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This is the (slightly embellished) abstract for a poster presented at the PRHE (Pedagogical Research in Higher Education) conference, 2-3 May 2006 in Liverpool. The poster format is here as PDF.

Is there an underlying connection between integration and feedback in student experience and retention?

By Steve Draper,   Department of Psychology,   University of Glasgow.

The most widely cited author on the topic of HE student retention and dropout is Tinto (1975), who introduced the concept of "integration". (See McCubbin's (2003) review for further references and a critique.) Whether we use the terms integration, belonging, adaptation, adjustment (to college), or having a comfortable identity, the notion resonates with most of us. However when it comes to designing interventions to improve retention, or understanding the effect of different university activities on that, then we need to become more specific. Studies by the author suggest that, at least in the particular context and institution the studies were done in, academic integration is more important (in the sense of more decisive for retention) than social integration (Duncan, 2006).

A completely different line of pedagogical thinking concerns the effectiveness of feedback and assessment on learning. Sadler (1989) has argued that for assessment to be effective in improving learning, the learner must not only get feedback on how their work differed from the criteria, but must also understand what the criteria are, what they mean operationally, and how the difference could be reduced by the student. However when students are intellectually able, they frequently obtain adequate marks even without such understanding so staff do not usually see them as at risk, yet if interviewed express their bewilderment about this. This paper suggests that this may be a major cause of poor "academic integration" leading to feelings of distancing and alienation from the subject of study, linked to low feelings of self-efficacy: that is, they do not feel that the work they put in relates to the mark they get, which reduces their motivation to work, and enjoyment in doing so. Evaluation studies of Peer Assisted Learning groups by the author to some extent supports this interpretation.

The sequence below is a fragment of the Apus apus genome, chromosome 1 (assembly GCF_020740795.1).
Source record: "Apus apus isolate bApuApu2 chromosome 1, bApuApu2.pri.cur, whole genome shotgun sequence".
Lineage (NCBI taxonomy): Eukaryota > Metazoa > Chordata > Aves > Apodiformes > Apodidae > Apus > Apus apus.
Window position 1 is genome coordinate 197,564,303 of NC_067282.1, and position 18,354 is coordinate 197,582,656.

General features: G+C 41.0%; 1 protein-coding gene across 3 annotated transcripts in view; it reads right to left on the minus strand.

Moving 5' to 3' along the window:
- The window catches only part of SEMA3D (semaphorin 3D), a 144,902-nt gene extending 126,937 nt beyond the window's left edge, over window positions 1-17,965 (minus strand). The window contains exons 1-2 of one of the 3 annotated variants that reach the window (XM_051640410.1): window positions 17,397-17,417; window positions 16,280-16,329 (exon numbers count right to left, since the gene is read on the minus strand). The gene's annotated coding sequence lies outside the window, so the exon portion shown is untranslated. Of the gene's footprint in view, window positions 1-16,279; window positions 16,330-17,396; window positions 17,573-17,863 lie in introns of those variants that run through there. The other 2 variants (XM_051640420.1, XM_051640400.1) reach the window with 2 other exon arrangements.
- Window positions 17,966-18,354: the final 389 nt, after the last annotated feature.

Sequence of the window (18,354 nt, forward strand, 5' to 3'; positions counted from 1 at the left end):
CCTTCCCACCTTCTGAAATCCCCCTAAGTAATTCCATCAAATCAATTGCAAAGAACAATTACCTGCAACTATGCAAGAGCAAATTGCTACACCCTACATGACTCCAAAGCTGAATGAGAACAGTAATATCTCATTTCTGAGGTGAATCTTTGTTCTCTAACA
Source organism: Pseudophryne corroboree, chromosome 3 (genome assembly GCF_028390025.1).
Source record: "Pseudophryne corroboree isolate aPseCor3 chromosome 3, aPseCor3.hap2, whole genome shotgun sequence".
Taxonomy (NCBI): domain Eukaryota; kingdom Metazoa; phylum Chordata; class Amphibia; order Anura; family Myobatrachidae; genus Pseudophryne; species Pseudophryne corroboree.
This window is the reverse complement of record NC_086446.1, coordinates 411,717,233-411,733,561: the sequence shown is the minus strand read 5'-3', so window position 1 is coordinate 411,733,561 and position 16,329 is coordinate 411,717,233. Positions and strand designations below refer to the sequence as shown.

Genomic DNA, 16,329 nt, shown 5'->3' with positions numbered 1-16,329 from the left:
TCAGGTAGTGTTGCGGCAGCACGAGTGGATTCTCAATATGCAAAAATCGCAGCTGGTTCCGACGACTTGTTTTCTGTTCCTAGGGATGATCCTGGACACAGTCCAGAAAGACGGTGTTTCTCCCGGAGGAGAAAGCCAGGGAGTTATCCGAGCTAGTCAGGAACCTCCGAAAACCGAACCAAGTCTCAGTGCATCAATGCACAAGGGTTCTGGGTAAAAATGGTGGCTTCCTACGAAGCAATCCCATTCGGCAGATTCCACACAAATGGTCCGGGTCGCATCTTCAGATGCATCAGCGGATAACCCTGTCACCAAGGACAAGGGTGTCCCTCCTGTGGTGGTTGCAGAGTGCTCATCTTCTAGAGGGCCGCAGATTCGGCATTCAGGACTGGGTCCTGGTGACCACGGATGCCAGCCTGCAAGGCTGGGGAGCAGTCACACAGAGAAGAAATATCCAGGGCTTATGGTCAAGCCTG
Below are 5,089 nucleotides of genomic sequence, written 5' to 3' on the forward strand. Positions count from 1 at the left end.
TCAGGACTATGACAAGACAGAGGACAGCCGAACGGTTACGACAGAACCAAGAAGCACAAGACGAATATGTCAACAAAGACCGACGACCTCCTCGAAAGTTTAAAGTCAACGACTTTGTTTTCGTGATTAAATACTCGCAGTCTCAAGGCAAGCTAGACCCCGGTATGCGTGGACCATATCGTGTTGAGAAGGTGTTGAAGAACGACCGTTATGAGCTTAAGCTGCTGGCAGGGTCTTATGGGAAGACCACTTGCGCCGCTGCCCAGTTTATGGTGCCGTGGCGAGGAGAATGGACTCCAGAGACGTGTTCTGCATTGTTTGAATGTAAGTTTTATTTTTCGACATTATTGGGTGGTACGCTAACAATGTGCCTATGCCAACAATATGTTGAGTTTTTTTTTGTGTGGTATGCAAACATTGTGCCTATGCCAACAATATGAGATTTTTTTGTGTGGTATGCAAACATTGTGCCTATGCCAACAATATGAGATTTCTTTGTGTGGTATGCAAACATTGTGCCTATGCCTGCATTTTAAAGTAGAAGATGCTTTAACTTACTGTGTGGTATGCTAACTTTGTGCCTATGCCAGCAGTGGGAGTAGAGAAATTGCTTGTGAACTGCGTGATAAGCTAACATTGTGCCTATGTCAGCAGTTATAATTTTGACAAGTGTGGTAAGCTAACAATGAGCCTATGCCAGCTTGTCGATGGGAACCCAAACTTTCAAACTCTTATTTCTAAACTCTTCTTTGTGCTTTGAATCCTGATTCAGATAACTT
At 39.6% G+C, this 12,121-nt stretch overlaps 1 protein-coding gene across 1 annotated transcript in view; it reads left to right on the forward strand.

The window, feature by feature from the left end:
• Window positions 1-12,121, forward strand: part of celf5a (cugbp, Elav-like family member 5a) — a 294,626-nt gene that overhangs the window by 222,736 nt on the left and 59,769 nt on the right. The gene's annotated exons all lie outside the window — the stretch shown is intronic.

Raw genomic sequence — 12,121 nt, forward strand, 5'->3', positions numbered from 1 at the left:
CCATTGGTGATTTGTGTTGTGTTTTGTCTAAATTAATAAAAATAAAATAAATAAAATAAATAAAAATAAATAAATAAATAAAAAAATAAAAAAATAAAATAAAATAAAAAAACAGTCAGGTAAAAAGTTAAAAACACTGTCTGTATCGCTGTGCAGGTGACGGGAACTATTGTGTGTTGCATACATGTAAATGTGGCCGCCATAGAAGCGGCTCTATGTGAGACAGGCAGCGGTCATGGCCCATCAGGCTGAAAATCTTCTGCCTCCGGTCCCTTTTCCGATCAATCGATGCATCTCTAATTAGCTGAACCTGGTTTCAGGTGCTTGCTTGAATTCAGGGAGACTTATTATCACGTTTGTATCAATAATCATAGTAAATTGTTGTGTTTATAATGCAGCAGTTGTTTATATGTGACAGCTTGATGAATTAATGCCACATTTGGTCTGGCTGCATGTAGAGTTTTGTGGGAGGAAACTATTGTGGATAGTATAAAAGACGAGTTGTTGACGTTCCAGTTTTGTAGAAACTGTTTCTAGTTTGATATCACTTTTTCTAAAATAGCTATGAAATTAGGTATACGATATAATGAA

This implies, then, that redesigning assessment and its context may not only lead to improved learning outcomes as measured by marks, but to improved retention operating through improved academic integration. In fact for able students, this may be more important. Lockhart (2004) found a relationship between academic confidence and retention, consistent with this.


Duncan,N. (2006) Predicting Perceived Likelihood of Course Change, Return to University Following Withdrawal, and Degree Completion in Glasgow University Students (Dept. of Psychology, University of Glasgow).

Lockhart,P. (2004) "An investigation into the causes of student dropout behaviour" (Dept. of Psychology, University of Glasgow).

McCubbin,I. (2003) An Examination of Criticisms made of Tinto's 1975 Student Integration Model of Attrition (Dept. of Psychology, University of Glasgow) PDF file.

Sadler, D.R. (1989) "Formative assessment and the design of instructional systems" Instructional Science vol.18 pp.119-144

Tinto,V. (1975) "Dropout from Higher Education: A Theoretical Synthesis of Recent Research" Review of Educational Research vol.45, pp.89-125.

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